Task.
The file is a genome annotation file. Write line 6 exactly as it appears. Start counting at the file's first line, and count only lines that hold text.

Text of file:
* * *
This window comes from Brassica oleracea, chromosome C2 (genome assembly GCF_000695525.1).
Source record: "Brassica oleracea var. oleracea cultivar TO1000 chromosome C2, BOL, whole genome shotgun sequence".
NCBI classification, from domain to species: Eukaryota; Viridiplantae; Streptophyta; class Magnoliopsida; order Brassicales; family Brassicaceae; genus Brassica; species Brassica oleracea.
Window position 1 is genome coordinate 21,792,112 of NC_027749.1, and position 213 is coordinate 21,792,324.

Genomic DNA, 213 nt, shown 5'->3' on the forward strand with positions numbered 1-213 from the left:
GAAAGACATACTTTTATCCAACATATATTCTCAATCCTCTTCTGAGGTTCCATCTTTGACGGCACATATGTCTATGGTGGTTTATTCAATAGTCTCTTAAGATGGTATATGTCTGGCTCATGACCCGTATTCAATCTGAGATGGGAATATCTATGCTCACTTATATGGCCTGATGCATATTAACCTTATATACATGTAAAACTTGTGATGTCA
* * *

GAAAGACATACTTTTATCCAACATATATTCTCAATCCTCTTCTGAGGTTCCATCTTTGACGGCACATATGTCTATGGTGGTTTATTCAATAGTCTCTTAAGATGGTATATGTCTGGCTCATGACCCGTATTCAATCTGAGATGGGAATATCTATGCTCACTTATATGGCCTGATGCATATTAACCTTATATACATGTAAAACTTGTGATGTCA